(CNN) – Every year since 2010, the U.S. Centers for Disease Control and Prevention has recommended that everyone in the country ages 6 months and older receive a flu vaccine.
But that has resulted in just fewer than half of all adults and about 58% of kids getting the shot each year, according to CDC data.
COVID-19 vaccines have a ways to go to catch up. Just 21% of U.S. adults received a bivalent booster, the last version available before the U.S. Food and Drug Administration authorized an updated COVID vaccine this month. Among kids, the numbers are much lower: less than 8% of everyone under 18.
“There was this very, very strong message that children were less affected than older persons,” said Dr. William Schaffner, an infectious disease specialist at Vanderbilt University. That idea, and the newness of the vaccines, “along with, I’m afraid, the political veneer that COVID vaccination acquired, resulted in much less acceptance of COVID vaccination in children.”
Even among older adults, who have a higher uptake of COVID vaccines, the rate doesn’t rival flu’s: About 43% of people 65 and older got the bivalent COVID-19 booster, compared with the two-thirds of people in that age group who typically get their seasonal flu shot.
As the U.S. moves toward an annual model for updating COVID vaccines that resembles the seasonal update for flu shots, the chief executive of vaccine maker Moderna said he expects that the higher rate of vaccination for flu could pull COVID vaccination rates higher, as well.
“We believe pharmacists and doctors are going to recommend to somebody who walks into a pharmacy and says, ‘I would like a flu shot please,’ to say, ‘Don’t you want a COVID shot as well?’” Stephane Bancel told CNN last week. “We have to see where the numbers end up … but I think it’s going to be more than last year.”
Pfizer, conversely, has forecast that fewer Americans will receive COVID vaccines this year compared with 2022 – 24% overall vs. 31% last year, in its analysis – but that the availability of a two-in-one COVID-flu shot in a few years will help raise COVID vaccination rates.
“Starting in ‘25 and continuing in ‘26 and beyond, we expect to see an increase in COVID-19 vaccination rates, assuming the successful development and approval of the COVID/flu combination product,” Pfizer CEO Albert Bourla said on the company’s quarterly earnings conference call in January. “A successful introduction of a COVID/flu combo could, over time, bring the percentage of Americans receiving the COVID-19 vaccine closer to the portion of people getting flu shots.”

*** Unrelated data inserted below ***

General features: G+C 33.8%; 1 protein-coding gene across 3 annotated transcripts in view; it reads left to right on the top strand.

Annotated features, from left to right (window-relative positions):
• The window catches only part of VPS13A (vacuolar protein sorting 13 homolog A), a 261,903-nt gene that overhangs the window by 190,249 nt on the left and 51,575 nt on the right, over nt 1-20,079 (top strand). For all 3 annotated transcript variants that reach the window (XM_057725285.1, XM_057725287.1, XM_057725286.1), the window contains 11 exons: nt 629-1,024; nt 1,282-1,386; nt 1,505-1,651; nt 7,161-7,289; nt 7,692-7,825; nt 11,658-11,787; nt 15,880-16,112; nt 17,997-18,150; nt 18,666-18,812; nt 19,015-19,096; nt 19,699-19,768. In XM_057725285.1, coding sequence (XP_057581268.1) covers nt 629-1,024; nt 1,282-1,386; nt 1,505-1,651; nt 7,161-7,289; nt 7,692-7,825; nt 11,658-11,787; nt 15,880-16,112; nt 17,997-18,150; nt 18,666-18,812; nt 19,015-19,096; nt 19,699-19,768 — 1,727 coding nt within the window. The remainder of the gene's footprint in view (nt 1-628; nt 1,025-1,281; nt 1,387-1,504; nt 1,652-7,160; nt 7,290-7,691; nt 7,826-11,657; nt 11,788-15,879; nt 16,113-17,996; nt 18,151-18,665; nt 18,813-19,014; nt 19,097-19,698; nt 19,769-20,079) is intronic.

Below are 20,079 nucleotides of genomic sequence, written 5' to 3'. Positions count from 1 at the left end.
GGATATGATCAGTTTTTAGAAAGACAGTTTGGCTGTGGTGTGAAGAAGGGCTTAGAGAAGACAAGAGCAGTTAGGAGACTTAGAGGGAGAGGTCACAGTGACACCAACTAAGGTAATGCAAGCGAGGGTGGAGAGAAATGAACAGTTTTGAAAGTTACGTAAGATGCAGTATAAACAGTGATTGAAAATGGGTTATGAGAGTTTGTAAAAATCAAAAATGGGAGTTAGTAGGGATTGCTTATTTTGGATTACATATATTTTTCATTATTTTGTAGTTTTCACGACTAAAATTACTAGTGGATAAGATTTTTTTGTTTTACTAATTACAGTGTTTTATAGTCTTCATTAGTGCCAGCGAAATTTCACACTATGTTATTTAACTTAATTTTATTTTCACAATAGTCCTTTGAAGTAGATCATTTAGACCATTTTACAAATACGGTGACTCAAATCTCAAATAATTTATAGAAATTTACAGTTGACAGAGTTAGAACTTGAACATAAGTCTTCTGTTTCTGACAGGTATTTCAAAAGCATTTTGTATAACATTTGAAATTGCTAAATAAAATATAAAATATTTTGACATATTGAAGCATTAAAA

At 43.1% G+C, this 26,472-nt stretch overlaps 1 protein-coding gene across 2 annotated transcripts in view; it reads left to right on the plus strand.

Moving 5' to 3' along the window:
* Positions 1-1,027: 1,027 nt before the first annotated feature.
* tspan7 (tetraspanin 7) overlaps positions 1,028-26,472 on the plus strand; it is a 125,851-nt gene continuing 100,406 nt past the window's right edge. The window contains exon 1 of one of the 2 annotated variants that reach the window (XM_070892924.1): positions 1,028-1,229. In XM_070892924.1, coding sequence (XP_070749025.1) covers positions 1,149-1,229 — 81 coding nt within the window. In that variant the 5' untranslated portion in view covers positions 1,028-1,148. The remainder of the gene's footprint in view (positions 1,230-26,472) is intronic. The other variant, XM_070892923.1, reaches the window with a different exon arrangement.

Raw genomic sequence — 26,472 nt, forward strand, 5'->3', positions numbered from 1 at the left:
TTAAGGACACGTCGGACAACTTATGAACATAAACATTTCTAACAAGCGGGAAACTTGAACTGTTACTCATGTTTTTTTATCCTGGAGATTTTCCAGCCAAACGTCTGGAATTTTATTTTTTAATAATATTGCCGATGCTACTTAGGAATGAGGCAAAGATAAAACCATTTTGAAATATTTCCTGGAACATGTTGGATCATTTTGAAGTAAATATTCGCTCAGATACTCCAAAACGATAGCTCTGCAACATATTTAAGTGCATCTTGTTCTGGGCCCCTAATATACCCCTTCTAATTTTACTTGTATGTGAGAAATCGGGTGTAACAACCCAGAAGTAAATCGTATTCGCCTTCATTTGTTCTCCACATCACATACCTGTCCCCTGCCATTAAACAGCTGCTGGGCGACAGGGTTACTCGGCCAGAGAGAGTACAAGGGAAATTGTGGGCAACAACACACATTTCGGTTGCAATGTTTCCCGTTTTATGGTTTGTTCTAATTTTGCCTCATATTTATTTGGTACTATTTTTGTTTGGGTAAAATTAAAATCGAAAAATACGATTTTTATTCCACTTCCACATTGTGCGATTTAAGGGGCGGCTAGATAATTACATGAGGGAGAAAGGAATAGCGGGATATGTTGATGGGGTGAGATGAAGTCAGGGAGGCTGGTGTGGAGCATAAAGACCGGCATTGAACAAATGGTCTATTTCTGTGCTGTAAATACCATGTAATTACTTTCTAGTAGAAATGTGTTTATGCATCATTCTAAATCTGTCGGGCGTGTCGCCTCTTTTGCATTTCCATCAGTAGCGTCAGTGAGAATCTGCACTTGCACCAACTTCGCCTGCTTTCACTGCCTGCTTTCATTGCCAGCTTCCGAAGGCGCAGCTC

Moderna also plans to roll out a combined COVID and flu shot, with data expected by the end of this year from an early-stage clinical trial. If studies go well, Bancel said, that combination shot could also be ready for the fall season of 2025.
Novavax, which is awaiting FDA authorization of its updated COVID vaccine, also says it’s testing a combination COVID-flu vaccine. Its version uses older, protein-based technology, whereas Moderna and Pfizer’s flu and COVID vaccines both use mRNA.
People in the U.S. can get COVID and flu vaccines at the same appointment now; they’re just two separate shots. But it’s something public health officials recommend for the convenience factor alone.
“For a lot of folks out there, it is easier to come in once and get them both at the same time, rather than having to come back,” Dr. Nirav Shah, principal deputy director of the CDC told CNN. “If you can get both shots on the same day, one in your left arm, one in your right arm, that’s the way to do it.”
As Covid hospitalizations rise, CDC estimates presented at its meeting of vaccine advisers last week suggest that a broad recommendation for updated COVID vaccines will prevent 40,000 deaths and 400,000 hospitalizations – and not just among seniors. Making the recommendation for everyone 6 months and older, rather than just those 65 and up, would prevent 15,000 more deaths and 200,000 more hospitalizations in the next two years, the estimates show.
And while public health experts hope the higher flu vaccination rates help more people get updated COVID shots, they’re not satisfied with flu rates, either.
Reaching two-thirds of those 65 and older with the flu shot “is a substantial achievement,” Schaffner said. “But it still leaves a third of people undervaccinated.”
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